SAP HANA was the first commercial DBMS that used column store tables for large-scale transactional use cases. The technology components existed before, no doubt, but SAP’s choice to put it together in a single system and run its applications on top of it put it into a different league of usage than anything previously done with the technology. And while HANA is made up of so many technical improvements over “classic” DBMS (compression, in-memory, SIMD, multi-core/NUMA design, heavy query parallelization, adaptive variable length encoding, late materialisation algorithms, cache conscious data structures, …) the column store was the piece that developers and DBAs “latched” on to quickly. As memory usage was/is the main constraint for a HANA instance, understanding what amount of memory is allocated by data is an essential part of the HANA DBA role.
But focussing on single/simple numbers in a very complex system typically does not help all that much. This answer addresses a concern about how HANA deals with the “delta merge” and if there may be a memory leak.
This is a collection of multiple questions about how HANA deals with INSERTs into partitioned tables. The common mental mix-up that happened for the author of the question was that there are multiple levels of abstraction between the “SQL table”, i.e., what the SQL user interacts with, and the data structures in HANA that make up the “SQL table”.
The same is true for transactions (SQL transactions != changes of the data structures), which regularly led to confusion since HANA was advertised as using “lock-free” data structures for higher parallel performance. In my answer, I tried to address the different confusions one by one.
This question is what I think of as a “transition question“: when starting to work with new technology people take what they know as true in one domain, say ABAP programming, and attach it to similar terms and concepts in the new environment. The difficulty with this is knowing which aspects can be transferred and which are different.
Here it is about the common ABAP tool “internal table” and how that translates into writing SQLscript procedures in HANA.
I see this question as a direct consequence of the confusion about how to use HANA created by SAP themselves. Calculation views, stored procedures, table functions, and SQL are just some of the many options to define data processing in HANA. Naturally, developers wonder: what is the best/right/most performant/less-likely-to-make-me-look-stupid way to do the job in HANA? This is my answer to this question.
The following entries are not HANA specific, but rather how certain data modelling problems can be approached in SQL databases, including HANA.
Finding an answer to this question took me a few hours of thinking and trial and error. I distinctly remember being immensely proud of myself when I finally could present a working solution. The problem itself reads simple enough: given a number of columns, of which some may or may not contain a NULL, return only those columns that do not contain NULL. Of course, the NULL columns change with every record, so a simple projection list does not help here. If you are looking for a SQL brain teaser, read the question without the answer first and try to come up with your own solution.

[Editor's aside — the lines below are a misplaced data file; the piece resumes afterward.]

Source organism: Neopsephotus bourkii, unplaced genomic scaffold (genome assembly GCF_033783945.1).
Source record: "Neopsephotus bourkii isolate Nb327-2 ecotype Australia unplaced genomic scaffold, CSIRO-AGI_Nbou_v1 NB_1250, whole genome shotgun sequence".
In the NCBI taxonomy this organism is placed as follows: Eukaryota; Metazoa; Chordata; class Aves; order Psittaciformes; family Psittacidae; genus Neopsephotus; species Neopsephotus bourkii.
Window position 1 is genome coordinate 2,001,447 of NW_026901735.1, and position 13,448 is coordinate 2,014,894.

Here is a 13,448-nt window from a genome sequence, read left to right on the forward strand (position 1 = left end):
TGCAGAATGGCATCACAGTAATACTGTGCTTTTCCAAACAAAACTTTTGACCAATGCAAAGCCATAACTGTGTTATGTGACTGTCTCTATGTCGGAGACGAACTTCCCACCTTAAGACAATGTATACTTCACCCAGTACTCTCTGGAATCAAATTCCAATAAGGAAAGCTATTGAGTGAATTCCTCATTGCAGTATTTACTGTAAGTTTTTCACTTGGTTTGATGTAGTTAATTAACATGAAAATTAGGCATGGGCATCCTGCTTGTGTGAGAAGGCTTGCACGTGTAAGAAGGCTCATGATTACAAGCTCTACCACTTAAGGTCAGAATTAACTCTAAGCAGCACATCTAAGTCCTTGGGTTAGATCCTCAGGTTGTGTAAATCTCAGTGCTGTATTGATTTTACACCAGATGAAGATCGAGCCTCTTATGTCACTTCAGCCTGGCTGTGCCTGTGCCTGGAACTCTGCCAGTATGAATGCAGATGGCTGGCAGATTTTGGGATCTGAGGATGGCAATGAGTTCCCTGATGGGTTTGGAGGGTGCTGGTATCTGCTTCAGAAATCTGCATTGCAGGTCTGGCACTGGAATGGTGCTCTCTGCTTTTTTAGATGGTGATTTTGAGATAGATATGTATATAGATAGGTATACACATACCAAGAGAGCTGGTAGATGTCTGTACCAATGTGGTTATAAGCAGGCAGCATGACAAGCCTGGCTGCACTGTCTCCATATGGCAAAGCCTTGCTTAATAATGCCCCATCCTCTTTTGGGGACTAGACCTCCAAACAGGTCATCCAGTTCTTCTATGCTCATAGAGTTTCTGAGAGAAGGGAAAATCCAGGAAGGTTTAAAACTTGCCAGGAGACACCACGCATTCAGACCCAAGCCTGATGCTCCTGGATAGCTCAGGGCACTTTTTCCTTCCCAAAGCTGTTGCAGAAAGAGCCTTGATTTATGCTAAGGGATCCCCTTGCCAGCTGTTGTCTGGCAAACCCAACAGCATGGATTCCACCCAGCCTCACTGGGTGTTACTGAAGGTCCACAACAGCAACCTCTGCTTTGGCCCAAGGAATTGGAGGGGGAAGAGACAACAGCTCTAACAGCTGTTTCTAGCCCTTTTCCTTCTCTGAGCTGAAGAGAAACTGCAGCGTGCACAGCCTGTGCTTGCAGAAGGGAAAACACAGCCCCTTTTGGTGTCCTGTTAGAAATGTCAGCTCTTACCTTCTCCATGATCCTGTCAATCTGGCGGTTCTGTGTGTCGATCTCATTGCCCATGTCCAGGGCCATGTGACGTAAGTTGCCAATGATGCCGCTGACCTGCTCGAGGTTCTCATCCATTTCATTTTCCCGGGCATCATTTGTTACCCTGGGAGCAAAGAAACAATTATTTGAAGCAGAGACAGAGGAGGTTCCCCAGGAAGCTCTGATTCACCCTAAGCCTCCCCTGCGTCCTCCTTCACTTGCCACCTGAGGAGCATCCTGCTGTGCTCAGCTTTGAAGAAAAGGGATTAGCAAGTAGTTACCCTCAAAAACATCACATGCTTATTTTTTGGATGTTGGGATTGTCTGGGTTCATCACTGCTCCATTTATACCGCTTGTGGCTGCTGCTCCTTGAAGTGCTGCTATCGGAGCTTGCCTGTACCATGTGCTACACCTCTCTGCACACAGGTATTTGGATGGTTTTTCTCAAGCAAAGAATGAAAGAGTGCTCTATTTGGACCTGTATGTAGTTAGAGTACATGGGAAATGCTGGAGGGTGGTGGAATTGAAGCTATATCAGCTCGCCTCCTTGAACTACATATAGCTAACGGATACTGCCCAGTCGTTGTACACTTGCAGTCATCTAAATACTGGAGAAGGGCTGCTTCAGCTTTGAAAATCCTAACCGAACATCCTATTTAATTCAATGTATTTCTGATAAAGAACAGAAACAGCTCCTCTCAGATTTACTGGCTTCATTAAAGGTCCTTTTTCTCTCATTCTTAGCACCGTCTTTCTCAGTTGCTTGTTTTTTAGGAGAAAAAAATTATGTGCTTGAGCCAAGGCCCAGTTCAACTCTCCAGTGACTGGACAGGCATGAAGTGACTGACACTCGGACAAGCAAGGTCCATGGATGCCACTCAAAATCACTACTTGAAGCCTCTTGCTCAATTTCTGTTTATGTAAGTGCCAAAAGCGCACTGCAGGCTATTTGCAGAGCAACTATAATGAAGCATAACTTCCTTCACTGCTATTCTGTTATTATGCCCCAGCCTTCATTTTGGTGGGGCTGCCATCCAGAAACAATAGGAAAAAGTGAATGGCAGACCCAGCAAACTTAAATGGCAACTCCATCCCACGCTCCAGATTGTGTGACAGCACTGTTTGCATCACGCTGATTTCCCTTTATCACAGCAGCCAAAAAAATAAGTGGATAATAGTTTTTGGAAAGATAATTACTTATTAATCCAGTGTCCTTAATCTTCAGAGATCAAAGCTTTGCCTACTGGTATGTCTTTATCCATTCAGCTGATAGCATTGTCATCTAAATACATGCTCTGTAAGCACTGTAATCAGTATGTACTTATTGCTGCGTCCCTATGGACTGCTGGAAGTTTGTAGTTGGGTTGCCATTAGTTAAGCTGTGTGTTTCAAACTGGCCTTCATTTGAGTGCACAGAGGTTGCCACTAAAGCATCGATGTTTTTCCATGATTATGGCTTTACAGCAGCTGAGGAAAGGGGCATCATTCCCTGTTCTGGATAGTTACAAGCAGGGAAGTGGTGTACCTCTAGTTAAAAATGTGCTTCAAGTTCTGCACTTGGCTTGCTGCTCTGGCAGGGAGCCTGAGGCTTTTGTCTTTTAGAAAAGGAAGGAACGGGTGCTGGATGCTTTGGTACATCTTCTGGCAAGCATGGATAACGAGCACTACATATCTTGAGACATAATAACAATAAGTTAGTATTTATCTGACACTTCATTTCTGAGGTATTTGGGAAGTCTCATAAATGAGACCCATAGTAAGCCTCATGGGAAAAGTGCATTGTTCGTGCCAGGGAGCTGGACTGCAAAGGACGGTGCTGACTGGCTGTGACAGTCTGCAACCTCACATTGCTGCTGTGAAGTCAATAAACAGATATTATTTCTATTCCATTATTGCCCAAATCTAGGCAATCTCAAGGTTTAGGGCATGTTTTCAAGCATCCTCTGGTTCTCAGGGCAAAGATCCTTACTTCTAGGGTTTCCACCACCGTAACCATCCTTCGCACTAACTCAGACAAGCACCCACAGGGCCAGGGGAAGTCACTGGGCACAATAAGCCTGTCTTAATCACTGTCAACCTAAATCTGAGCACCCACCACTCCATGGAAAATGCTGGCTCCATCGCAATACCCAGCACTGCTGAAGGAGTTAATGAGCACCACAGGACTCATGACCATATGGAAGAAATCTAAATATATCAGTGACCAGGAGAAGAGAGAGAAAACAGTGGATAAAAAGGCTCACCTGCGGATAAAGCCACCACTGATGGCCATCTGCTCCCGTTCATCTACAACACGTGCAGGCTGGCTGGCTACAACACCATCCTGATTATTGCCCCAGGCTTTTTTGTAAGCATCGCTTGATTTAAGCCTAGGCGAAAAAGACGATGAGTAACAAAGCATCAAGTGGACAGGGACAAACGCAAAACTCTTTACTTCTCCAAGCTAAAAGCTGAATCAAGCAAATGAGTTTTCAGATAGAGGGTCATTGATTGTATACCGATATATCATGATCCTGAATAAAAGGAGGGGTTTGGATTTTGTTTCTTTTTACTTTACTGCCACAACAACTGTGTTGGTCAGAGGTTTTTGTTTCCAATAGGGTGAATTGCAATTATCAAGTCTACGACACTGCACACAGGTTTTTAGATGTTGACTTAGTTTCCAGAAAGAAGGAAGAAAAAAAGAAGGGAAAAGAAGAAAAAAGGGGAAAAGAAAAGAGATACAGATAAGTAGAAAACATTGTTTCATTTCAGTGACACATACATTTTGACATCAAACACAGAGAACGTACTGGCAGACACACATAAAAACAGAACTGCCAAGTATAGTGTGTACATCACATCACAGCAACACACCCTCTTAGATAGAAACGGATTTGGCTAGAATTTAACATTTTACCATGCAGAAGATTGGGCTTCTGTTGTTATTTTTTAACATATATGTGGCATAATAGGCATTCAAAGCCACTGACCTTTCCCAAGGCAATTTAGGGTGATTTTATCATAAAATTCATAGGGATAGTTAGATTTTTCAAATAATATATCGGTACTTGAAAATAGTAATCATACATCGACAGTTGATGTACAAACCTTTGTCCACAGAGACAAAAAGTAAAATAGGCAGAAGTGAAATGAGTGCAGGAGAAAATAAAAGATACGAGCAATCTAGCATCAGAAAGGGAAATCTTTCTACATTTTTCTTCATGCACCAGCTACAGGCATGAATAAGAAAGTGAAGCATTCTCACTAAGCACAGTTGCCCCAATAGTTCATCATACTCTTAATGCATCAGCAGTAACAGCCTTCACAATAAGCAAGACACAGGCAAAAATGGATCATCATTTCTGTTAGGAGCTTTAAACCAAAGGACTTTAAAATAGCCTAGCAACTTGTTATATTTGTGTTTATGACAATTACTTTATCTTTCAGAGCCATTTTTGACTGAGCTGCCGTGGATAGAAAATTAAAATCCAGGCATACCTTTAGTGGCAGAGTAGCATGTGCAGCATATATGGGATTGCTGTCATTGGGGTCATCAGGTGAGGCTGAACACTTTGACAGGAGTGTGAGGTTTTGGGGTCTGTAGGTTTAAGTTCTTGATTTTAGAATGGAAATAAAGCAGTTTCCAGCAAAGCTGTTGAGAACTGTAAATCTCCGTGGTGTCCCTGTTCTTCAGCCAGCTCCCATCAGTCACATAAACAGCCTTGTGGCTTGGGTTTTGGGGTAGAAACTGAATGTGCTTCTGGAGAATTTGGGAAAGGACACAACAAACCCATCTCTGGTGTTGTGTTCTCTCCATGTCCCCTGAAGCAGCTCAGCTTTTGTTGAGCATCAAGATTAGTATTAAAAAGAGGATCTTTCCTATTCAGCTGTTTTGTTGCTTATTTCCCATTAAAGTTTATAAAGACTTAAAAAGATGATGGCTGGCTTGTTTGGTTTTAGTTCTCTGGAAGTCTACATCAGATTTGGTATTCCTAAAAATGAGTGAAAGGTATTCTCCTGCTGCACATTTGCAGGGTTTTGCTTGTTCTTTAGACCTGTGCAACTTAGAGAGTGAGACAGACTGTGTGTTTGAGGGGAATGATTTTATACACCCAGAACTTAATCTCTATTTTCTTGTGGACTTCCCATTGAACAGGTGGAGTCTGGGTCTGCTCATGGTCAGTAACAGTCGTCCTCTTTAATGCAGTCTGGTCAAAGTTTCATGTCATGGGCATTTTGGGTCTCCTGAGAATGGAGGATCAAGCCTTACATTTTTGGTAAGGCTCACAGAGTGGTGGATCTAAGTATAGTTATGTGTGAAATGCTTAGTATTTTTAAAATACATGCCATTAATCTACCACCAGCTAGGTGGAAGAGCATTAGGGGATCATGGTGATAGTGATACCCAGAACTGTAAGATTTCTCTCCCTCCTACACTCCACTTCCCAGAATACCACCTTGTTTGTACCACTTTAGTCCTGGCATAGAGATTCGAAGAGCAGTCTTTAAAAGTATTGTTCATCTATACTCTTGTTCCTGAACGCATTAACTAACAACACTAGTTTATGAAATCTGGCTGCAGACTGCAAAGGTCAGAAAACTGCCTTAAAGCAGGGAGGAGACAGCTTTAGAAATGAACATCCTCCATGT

Imagine a table that contains information about, say, VEHICLES. Now, for different kinds of VEHICLES (e.g. cars, boats, helicopters, etc.) you have additional information that is specific to the vehicle kind. For example, you have information on km/litre for cars, water displacement for boats, and maximum lift-off weight for helicopters. These specific detail information are stored in separate tables and the VEHICLES table contains the information that is common to all vehicles (including the fact, that the vehicle entry exists in the first place and what kind of vehicle the entry represents).
Now, after this long introduction into an example of data modelling fit for a primer course in SQL, how do you go about writing a query that fetches all vehicles and their respective details? Read this for a reasonably obvious approach.
This question’s title is unfortunately a bit too generic. I guess that the author wanted to generalise from the specific problem (dealing with gaps in transaction date entries) and came up with this title. The solution I presented is based on the specific property of the problem that it is about dates of sales transactions. For this sort of question, using a calendar-auxiliary table that holds entries for all calendar dates (in the timeframe of interest, that is) is a common tool that every SQL developer should know.
If you wonder what the answer to this question is and why – please, do make sure to read this right now. If you believe the answer has to do with storage efficiency or query performance, then you are so, so wrong.
Ever wanted to just show the most recent entries for a specific “logical” primary key? Then these answers should give you the pointers to solve this problem. The bottom line here (at least for me) is that the solution to this should absolutely not depend on DB-specific special features like ROWID or TXID, but it should be based on the information available in your data model.
A common experience of SQL developers is that real-life requirements for queries are vastly more complicated than whatever was presented in any of the SQL/databases courses available. The more complicated those requirements are, the more important it is to structure the SQL query into pieces that deal with only one or two aspects at a time. “Decomposition” of the problem is the name of the game here. The SQL language provides common table expressions (CTE’s) that can be very useful for splitting problems into smaller, easier problems.
I have even given a presentation showcasing this approach – see SAP Inside Track #sitMEL – Full Day Event in Melbourne for the slide des
This question is an example of converting data with units of measure at query time. The problem is neither HANA nor SAP-specific but is something that comes up with modelling data about real-world objects.
And these are the questions and answers I found worthwhile to revisit so far. I might add to this list when I stumble across one that I missed later. If you know of one that should be included here, feel free to leave a comment.